What Price Glory?

Bill Watson was a 60 mm mortarman in Company A, 398th Infantry Regiment. In late November, Able Company was exploiting the penetrations made in the German Winter Line in the High Vosges range, pursuing the beaten 708th Volks-Grenadiers who had been forced from their prepared positions.

We were again moving forward. The main action was up ahead, a few miles, judging by the sounds. We came to a small town that had just been liberated by the units ahead. The shooting was over, and the inhabitants came out to cheer us on. They were deliriously happy, some crying, some laughing, waving flags-French ones and even a few American ones, probably hidden away for just this dreamed-for eventuality. A few were home-made without the requisite number of stars or even stripes. But no one counted.

We heroes got caught up in the exhilaration of the occasion, Private First Class Alle Levy, for reasons unknown, started yelling, "I'm telling you! I'm telling you!" The gathered natives picked up the chant and pretty soon everyone, GIs and French alike, were shouting in unison, "I'm telling you! I'm telling you!" just like a school cheer at a football game. We marched through town and out again to what at the time seemed a perfectly sensible refrain.

We were marching down another mountain road, this one winding with large conifers on both sides. We were in company-size column. We had seen no Germans and from the sporadic artillery fire assumed we were several hundred yards from the actual fighting. There was no fixed front. Things were in a state of flux. You learn to be particularly wary and apprehensive at such times. This is when the unexpected happens.

We were ordered to "take ten" but to move off the road and up the hill a few yards into the trees where there would be less chance of being observed. We had barely settled down-a few had lit cigarettes-when if happened. A salvo of 88mm shells came in directly on top of us. There was no mistaking the high-pitched screech of an incoming 88 and nothing more frightening. They burst in the treetops above us, ripping off the tops and spraying the ground with shrapnel and wood fragments. It was over in seconds, just a half dozen rounds, or maybe fewer. Nobody counts accurately at such a time.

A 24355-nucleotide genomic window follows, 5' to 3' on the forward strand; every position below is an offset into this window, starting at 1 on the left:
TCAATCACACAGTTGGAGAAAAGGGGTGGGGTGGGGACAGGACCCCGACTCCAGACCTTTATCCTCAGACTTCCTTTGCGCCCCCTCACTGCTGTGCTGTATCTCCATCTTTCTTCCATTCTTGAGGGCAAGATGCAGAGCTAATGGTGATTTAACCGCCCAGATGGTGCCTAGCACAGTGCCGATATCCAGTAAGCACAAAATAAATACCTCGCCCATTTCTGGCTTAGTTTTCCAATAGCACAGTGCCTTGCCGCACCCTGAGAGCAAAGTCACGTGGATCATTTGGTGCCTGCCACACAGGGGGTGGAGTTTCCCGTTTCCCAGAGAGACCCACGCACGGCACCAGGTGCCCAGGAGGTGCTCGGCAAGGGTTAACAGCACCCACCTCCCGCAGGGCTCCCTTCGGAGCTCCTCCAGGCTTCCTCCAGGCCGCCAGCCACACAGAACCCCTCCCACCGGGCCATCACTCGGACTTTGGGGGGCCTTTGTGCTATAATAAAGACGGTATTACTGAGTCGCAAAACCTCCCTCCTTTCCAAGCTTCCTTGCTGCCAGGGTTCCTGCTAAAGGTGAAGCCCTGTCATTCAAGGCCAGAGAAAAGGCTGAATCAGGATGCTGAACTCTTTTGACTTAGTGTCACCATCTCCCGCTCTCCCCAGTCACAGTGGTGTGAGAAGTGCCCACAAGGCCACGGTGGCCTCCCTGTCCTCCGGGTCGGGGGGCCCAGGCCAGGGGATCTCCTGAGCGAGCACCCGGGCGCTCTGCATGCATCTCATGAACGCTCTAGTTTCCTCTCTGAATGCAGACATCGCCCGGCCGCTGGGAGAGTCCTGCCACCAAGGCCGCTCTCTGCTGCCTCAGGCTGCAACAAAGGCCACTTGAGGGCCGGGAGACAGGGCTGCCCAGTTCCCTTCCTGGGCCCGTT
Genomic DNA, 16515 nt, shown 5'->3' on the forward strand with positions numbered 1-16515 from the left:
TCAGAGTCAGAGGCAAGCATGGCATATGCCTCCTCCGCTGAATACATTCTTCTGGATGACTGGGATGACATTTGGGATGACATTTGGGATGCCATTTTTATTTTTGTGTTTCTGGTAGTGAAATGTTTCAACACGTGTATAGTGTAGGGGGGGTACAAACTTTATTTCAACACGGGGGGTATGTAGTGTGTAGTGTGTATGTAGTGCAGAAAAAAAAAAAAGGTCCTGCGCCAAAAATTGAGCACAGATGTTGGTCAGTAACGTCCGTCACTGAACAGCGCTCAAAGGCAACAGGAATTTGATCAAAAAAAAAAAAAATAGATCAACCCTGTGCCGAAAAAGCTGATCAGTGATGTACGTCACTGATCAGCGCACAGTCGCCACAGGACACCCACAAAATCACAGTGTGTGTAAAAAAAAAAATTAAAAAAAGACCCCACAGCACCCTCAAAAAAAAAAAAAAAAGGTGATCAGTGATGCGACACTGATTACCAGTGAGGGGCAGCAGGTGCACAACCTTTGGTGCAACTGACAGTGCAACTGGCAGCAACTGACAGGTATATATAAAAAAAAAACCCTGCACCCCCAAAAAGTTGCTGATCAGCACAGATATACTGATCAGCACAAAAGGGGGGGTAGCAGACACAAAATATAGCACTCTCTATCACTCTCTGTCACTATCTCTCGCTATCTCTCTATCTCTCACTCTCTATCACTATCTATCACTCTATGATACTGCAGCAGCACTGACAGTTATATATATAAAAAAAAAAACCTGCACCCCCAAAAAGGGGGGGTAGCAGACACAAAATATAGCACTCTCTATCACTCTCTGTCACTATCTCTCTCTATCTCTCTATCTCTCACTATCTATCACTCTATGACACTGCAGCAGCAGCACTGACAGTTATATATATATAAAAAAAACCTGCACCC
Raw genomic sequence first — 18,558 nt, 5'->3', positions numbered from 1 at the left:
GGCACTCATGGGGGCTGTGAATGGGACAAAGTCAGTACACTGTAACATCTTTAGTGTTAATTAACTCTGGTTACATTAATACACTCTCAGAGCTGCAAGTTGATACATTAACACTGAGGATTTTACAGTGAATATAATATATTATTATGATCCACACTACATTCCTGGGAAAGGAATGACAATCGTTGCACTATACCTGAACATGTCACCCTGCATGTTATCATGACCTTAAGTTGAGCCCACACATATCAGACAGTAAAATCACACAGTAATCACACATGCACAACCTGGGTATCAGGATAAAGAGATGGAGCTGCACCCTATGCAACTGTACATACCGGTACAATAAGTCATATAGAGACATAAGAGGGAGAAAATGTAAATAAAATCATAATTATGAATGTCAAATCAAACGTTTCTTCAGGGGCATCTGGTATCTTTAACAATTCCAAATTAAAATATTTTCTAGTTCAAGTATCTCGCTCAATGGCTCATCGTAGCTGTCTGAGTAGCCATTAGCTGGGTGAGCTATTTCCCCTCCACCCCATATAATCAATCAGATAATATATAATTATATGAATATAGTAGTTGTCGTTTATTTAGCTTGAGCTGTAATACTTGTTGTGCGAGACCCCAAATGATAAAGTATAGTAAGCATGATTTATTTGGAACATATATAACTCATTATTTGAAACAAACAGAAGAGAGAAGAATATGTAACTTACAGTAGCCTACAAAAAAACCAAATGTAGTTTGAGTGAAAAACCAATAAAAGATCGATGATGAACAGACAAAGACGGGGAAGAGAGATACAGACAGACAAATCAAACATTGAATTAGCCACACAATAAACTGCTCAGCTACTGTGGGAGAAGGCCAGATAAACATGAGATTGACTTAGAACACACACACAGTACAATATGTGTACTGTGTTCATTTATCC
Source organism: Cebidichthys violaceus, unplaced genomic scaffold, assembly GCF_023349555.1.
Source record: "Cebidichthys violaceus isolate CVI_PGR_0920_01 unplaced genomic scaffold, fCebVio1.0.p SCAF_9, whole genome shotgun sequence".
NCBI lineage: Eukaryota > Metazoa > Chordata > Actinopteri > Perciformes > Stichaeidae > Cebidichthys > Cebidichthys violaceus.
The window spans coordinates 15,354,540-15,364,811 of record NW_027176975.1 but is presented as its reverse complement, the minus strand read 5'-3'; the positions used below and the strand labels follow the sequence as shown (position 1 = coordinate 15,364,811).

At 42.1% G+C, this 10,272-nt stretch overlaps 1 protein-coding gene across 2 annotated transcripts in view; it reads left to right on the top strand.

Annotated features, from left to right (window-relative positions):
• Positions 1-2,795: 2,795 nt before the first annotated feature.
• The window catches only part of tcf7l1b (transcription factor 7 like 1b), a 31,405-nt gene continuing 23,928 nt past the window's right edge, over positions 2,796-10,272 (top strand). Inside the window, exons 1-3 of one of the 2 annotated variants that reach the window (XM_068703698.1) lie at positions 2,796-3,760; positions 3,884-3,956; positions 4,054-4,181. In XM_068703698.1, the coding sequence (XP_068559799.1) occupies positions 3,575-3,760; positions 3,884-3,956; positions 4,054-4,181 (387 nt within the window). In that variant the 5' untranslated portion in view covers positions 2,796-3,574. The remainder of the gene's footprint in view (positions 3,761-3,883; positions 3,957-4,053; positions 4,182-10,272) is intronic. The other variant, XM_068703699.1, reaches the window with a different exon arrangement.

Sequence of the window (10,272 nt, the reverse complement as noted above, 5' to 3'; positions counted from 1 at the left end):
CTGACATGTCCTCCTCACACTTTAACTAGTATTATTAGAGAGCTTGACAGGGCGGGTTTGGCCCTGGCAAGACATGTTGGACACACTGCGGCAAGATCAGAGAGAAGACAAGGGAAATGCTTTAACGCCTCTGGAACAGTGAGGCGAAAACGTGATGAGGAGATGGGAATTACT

But the nightmarish result will never be over for me. I had dropped flat, face down at the sound of the incoming barrage. My closest friend and fellow mortarman, Edwin Tarter, had dropped beside me. He groaned once, and I looked over to see that he had been cut almost in half at the waist. There were the terrible and unmistakable screams of the wounded but they were not from Tarter. He died instantly without making another sound.

Only one other person in our group of 30 or so who were on the hillside was seriously hurt. I did not get so much as a scratch.

Edwin F. Tarter, Private First Class, US Army. I called him Tarter. He called me Watson. That was common practice, to call people by their last names. He was from Somerset, Kentucky. We were the same age, twenty. His hair was reddish brown, and he had a bad case of acne. He was retiring, shy except with those he knew well. With them he smiled easily, a kind of grin. He was a private person, reserved. He had a girl back home.

He carried her picture in his wallet and talked enough about her for you to know it was a serious relationship. Otherwise, he didn't talk much about home. Time supposedly heals emotional wounds. Maybe heal is the wrong word; mend might be better. I still think about Tarter, on special days like the Fourth of July and Veterans Day without fail. The usual remarks about those who have died for their country have a special meaning for me. I knew one, my best friend, and he died just inches from me. I remember at other times, too. No pattern, something will happen and there he is. The memories are maybe not as acute and not as frequent anymore, but they have somehow become more poignant.

-- From First Class Privates, by William C. Watson, Jr. Available now through the 100th Infantry Division Association (see the "Century Souvenir**" section of this website.)

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